Thursday, September 9, 2010

What a real publisher brings to the table . . .

The piece below is part of a discussion on LinkedIn that was started by the author Douglas Keeney. Although the book in question is non-fiction (hence the intense legal session) the same things hold true for works of fiction. These are all things that would cost a great deal for a self-published author to provide for themselves. Just some food for thought in the ongoing debate over the pros/cons of self-publishing:"I'm impressed with my publisher. Here are some of the things they did for my manuscript.

My new book is due out in Feb from St. Martin's. I am so impressed with their attention to the manuscript.

1. The editor gave me comments during the early rewrites. It was like going to graduate school and the topic is you, and how to make you a better writer.
2. Three months later, I go in to the mandatory legal review. This involved three two-hour sessions page-by-page thru my manuscript with their outside law firm. Intense. Not a lot of casual conversation. The focus of their questions are-- is that person dead or alive? What is the soruce of their quote? If I interviewed the person, did I have a permission?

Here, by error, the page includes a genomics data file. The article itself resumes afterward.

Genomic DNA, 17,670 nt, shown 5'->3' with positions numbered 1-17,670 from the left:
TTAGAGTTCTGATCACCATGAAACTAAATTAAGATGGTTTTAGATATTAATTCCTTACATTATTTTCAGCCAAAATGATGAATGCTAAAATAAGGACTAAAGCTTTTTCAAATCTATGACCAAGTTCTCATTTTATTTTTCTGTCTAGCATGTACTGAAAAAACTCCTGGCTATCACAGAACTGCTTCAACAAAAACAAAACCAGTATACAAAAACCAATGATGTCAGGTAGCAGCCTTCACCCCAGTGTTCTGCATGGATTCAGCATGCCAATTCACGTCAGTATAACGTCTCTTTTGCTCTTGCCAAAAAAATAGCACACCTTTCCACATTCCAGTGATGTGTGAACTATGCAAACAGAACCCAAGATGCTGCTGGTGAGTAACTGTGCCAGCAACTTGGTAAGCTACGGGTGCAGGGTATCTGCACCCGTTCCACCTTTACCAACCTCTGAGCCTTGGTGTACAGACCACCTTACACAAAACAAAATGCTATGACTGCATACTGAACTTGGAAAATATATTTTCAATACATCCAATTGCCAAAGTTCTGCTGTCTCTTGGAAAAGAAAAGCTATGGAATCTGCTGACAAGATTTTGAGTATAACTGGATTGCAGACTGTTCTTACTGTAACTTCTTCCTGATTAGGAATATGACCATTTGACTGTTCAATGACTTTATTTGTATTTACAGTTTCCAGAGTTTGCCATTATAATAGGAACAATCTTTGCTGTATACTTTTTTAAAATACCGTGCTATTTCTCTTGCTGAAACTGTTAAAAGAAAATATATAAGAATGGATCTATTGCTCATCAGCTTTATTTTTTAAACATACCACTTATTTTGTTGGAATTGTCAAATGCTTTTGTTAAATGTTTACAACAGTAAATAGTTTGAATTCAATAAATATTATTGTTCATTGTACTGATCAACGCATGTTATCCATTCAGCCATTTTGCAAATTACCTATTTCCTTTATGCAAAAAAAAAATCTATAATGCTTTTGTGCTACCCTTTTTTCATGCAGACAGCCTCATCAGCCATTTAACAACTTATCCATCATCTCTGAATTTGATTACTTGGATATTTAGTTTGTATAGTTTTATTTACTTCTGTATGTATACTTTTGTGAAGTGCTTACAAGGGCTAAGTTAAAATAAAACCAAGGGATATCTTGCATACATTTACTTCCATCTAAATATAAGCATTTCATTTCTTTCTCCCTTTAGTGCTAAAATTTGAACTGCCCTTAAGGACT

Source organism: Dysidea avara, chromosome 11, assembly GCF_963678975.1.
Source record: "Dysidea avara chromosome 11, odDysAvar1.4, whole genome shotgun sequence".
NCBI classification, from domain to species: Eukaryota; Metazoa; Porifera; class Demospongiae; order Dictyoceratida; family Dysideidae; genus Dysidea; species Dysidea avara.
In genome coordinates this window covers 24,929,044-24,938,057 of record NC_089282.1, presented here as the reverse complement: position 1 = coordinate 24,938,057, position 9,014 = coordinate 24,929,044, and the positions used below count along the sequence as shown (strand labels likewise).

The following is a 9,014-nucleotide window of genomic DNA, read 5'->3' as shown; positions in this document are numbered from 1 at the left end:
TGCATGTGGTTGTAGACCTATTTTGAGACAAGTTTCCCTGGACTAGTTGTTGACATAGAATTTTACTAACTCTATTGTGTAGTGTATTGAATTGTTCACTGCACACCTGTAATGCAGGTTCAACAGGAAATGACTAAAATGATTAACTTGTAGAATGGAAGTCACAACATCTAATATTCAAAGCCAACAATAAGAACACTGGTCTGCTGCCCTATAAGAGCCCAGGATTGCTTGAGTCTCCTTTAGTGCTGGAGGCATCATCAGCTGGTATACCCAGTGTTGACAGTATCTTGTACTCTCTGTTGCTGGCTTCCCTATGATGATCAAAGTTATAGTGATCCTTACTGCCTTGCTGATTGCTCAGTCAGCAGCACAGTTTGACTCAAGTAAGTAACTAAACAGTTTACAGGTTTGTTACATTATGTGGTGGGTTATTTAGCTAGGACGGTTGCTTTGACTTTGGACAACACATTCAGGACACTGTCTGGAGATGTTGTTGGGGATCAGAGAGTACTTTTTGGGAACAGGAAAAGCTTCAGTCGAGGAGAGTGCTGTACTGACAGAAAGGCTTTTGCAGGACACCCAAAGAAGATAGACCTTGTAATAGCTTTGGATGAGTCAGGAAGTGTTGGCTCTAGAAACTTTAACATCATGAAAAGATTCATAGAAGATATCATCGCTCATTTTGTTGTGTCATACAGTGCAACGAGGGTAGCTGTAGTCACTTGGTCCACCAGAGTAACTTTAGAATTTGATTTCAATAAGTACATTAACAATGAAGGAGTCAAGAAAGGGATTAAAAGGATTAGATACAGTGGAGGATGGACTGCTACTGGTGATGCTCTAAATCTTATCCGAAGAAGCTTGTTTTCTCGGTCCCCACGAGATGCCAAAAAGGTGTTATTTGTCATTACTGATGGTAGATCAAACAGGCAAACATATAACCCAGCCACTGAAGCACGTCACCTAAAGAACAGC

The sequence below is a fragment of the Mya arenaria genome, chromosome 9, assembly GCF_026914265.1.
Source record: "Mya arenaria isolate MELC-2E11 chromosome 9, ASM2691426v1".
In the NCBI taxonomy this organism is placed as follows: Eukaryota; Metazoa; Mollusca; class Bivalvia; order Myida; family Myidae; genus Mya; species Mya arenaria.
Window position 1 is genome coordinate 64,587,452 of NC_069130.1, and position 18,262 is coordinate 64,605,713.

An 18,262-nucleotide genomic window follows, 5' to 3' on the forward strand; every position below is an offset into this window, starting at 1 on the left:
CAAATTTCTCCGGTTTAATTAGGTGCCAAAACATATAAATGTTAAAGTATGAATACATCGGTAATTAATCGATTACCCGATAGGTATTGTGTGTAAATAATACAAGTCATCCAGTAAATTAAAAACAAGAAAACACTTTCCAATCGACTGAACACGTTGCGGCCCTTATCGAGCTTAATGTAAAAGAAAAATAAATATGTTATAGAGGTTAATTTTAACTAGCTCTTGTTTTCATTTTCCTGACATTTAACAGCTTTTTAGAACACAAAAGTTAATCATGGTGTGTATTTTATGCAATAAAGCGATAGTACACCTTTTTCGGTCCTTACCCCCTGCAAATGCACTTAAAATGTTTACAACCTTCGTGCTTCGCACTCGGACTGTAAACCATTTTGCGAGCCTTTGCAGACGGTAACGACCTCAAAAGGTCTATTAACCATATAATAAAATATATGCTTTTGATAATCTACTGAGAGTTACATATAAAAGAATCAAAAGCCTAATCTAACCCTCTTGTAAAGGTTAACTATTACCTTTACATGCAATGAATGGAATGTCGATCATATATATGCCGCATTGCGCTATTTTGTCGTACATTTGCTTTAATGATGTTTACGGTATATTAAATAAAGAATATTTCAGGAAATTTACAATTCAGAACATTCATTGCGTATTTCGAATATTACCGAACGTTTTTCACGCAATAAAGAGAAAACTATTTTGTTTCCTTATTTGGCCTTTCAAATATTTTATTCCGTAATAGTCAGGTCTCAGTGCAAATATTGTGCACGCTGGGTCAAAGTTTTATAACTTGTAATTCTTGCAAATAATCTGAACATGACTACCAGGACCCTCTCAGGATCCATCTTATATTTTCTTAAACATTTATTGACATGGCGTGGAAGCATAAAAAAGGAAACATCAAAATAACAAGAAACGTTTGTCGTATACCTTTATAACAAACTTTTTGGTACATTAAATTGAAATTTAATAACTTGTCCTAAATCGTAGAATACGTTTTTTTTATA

3. Next came the line edit. FedEx delivers to me a copy of the 536 page manuscript marked up by the line editor. With teeny marks made in red pencil, I count roughly 5.000 typos, grammatical and punctuation mistakes corrected by my line editor. At least 500 queries are written in the margin for the au -- for me, the author -- to answer."

*excerpt from a discussion on LinkedIn 

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